Audiotic Ideas

(and potentially stupid ones as well).

A couple of things I’m considering for the blog…

  • Doing spoken-word audio for select poems and microfiction
  • 30-second music in 30 minutes or “Song of the Day” (which is an idea stolen from TMBG, who had a phone line you could call and hear a new song every day by the boys)

The former is to explore some of the writing as performance elements I embraced in high school and a subsequent poetry night I emceed back in the mid-90s. Not to slam, or get too performance-y, but to aid folks who have vision issues and to give a slightly different flavor to some of the pieces here. Sometimes spoken inflections can change the entire feel of a piece and, though I am loath to foist my voice on people, I like the idea of expanding the experience on some pieces.

The other idea — a song written in a highly compressed amount of time, or a ditty of the day is more to challenge myself than anything. Not get sucked into production or individual notes, but be forced to hurry through something in the hopes that the intuitive creative process creates something more interesting than the methodical creative process.

I’m interested on your opinions about this. Post them below.

Dazzle//Siouxsie and the Banshees

One of my favorite pairs of lines of lyrics or poetry ever is:

Skating bullets on angel dust/In a dead sea of fluid mercury.

I’ll readily admit that it’s probably not the best poetry ever, but those two lines have resonated with me from the very moment I heard them around 1985. I hadn’t quite gotten around to collecting Siouxsie and the Banshee albums yet when the album was released in 1984, although I was very familiar with the name of the band by then and had heard their rendition of Helter Skelter [“You may be a lover/but you ain’t no fucking dancer”], Love in a Void and almost certainly Christine [“The Strawberry Girl”]. I was on my mission to collect Cure-related music at the time and Robert Smith was the guitarist and keyboardist for Siouxsie as the Cure had gone on hiatus after the Pornography dissolution.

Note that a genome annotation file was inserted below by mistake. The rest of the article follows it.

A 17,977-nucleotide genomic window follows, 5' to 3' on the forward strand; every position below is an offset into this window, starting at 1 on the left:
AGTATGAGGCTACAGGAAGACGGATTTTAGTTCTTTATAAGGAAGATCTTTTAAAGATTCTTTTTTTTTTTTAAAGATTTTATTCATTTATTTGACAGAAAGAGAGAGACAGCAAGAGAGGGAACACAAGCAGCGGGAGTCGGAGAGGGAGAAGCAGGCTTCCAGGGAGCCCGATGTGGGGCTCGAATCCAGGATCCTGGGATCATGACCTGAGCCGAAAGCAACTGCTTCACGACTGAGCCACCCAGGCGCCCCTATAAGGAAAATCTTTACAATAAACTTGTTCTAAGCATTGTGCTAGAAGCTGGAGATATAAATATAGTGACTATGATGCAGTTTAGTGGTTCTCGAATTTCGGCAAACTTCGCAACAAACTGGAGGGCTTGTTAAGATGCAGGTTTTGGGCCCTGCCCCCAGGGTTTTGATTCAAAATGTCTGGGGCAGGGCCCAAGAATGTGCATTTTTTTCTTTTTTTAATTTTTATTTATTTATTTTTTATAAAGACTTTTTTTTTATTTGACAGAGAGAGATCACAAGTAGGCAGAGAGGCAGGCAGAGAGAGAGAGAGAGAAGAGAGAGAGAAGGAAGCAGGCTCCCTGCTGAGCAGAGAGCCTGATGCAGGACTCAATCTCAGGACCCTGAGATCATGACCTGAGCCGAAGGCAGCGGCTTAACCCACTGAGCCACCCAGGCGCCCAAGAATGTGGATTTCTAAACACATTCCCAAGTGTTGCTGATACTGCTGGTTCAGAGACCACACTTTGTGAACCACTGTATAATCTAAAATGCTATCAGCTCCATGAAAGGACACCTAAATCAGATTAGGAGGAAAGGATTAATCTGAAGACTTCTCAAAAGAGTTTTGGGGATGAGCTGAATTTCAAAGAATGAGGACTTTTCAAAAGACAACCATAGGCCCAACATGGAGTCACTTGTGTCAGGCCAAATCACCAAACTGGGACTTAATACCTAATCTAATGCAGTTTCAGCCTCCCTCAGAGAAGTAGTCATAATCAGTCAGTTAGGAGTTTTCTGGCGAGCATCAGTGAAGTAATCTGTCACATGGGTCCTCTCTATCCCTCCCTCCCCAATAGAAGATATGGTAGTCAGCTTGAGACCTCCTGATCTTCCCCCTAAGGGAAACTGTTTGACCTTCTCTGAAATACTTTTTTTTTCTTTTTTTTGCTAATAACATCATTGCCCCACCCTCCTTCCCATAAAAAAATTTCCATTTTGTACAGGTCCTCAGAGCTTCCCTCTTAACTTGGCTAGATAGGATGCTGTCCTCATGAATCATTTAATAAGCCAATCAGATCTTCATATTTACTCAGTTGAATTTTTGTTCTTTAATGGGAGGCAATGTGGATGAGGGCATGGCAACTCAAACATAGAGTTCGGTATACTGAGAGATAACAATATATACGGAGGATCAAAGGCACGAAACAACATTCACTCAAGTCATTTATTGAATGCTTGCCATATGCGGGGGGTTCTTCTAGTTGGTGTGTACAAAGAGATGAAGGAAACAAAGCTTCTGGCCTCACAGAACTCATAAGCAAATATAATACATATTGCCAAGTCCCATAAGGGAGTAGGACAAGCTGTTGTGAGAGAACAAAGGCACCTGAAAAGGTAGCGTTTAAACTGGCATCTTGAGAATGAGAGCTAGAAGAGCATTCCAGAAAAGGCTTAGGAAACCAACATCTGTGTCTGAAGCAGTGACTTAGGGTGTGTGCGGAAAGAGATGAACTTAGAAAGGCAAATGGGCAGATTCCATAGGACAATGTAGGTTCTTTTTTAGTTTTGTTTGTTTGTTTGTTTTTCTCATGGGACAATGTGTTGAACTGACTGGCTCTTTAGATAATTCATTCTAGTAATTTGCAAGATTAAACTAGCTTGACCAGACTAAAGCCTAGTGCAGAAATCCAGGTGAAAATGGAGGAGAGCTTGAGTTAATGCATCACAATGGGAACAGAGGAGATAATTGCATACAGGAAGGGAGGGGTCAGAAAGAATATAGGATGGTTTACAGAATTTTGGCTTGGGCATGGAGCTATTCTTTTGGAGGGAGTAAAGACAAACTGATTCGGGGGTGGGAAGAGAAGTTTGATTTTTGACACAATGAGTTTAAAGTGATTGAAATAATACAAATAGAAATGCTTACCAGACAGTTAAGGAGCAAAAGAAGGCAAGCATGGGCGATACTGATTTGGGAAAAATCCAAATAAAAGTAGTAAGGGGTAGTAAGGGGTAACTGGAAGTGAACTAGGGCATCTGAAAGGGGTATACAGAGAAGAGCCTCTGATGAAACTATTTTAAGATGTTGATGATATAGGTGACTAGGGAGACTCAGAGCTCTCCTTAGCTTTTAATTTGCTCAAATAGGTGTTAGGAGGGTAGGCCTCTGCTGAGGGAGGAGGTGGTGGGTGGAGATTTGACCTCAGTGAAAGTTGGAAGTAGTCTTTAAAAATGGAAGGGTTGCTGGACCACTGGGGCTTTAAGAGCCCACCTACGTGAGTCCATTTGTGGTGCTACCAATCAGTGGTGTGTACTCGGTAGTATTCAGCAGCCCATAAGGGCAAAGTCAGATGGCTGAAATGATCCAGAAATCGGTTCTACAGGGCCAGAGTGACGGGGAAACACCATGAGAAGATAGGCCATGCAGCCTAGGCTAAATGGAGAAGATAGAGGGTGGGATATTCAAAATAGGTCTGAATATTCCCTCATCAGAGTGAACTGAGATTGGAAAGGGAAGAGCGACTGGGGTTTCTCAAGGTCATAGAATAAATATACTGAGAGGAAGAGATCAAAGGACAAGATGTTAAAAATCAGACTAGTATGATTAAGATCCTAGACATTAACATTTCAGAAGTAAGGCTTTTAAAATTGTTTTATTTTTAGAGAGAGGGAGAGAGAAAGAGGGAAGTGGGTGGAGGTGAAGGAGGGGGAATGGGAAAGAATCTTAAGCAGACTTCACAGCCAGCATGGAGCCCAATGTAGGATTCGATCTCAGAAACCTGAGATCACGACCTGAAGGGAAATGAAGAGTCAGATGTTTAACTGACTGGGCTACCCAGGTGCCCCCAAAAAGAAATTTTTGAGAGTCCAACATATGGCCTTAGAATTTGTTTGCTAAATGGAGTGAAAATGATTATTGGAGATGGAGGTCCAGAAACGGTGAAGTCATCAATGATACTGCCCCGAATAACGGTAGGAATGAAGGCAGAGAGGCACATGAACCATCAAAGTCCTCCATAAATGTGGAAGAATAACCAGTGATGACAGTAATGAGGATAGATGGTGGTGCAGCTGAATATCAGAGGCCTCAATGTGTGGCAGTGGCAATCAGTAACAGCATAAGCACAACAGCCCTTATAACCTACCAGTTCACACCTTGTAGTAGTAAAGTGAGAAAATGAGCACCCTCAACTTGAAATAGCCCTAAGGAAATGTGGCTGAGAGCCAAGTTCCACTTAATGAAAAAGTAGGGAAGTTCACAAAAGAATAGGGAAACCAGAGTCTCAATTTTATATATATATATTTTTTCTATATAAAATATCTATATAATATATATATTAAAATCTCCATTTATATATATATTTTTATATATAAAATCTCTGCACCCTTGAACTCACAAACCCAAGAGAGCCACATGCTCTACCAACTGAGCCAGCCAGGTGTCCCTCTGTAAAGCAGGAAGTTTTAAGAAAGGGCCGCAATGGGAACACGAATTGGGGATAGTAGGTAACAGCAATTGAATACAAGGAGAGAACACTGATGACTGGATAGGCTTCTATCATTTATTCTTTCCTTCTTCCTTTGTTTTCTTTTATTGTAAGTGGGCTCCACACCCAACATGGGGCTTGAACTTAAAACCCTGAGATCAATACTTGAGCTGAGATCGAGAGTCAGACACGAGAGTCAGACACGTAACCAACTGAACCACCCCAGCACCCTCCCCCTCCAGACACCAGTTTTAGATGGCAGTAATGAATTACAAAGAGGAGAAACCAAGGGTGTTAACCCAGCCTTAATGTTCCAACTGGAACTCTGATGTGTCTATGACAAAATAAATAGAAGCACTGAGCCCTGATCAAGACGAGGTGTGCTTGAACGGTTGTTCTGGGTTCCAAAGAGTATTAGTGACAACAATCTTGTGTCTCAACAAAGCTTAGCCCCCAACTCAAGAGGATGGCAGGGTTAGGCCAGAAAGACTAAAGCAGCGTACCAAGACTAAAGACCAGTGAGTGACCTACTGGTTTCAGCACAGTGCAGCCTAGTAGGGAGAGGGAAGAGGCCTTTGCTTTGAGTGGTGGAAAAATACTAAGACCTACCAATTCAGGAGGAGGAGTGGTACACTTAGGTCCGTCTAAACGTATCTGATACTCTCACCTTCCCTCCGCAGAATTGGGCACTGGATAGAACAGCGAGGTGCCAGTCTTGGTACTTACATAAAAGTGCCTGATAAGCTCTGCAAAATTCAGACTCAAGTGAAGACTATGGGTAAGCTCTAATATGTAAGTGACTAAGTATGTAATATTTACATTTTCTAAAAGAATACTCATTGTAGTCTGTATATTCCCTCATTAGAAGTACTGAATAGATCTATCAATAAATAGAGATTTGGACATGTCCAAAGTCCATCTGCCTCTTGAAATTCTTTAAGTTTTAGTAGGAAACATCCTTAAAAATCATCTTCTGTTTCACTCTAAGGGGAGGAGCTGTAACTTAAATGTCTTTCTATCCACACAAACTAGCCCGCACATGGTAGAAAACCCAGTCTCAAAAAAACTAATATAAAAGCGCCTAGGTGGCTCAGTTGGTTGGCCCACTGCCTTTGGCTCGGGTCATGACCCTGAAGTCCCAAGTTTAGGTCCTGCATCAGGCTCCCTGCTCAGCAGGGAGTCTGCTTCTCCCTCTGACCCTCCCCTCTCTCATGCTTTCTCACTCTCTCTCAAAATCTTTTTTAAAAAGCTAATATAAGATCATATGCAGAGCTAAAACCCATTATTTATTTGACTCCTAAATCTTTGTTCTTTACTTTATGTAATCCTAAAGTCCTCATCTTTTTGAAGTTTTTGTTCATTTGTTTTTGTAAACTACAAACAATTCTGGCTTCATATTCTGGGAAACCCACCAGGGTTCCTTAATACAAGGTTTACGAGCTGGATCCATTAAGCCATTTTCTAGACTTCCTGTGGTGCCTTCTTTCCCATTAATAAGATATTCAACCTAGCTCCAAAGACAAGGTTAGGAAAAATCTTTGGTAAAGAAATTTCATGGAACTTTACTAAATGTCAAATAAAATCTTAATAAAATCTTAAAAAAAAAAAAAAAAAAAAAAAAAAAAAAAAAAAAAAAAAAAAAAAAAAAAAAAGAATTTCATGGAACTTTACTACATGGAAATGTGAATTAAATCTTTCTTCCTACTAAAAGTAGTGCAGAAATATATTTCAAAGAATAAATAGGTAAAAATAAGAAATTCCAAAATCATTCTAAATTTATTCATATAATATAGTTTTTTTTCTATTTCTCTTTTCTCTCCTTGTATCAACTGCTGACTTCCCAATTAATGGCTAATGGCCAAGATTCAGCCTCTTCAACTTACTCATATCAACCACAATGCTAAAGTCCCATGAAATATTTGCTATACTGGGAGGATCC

At the time, I don’t think I appreciated Hyæna as much as I might have. Rumor had it that Siouxsie wouldn’t let Robert sing at all on the album “because he was an awful singer”, and that rumor turned me off a little (mostly because I’m a worse singer and at the time thought us awful vocalists should be given a chance). I think it was a good decision, now that I’m older. I loved Dazzle, Bring Me the Head (Of the Preacher Man), Dear Prudence, and a few other tracks, but it took a while for the album as a whole to grow on me — mostly because I was looking for something different at the time. But I had an instant and terrible crush on Siouxsie based on the liner photo I found as I opened the album for the first time:

The liner sleeve in my copy of the vinyl album had gotten sliced open after the first few times sliding the record in and out (as they were prone to doing at the time). I had a few spare sleeves to keep the album itself in and I posted the sleeve side with the above picture on my teenage bedroom wall as a poster, supplanting a poster I had of… well… I don’t know that I want to admit which famous woman had previously held my amorous attentions (unless — it might have been Pat Benetar, so that’s okay; the other… well, potentially embarrassing although I’d admitted her in the past).

That picture of Siouxsie is still perhaps my favorite. And, no, I’ve never gotten over my crush on her, even 35 years later. I happen to not only like her looks (now and in the past), but part of the attraction is that she is one tough chick when you find out all the bullshit she had to put up with over the years, and that’s damn attractive to me as well. She didn’t let anyone try to railroad her into anything. She was tough as nails and unapologetic about it. That earns major respect from me.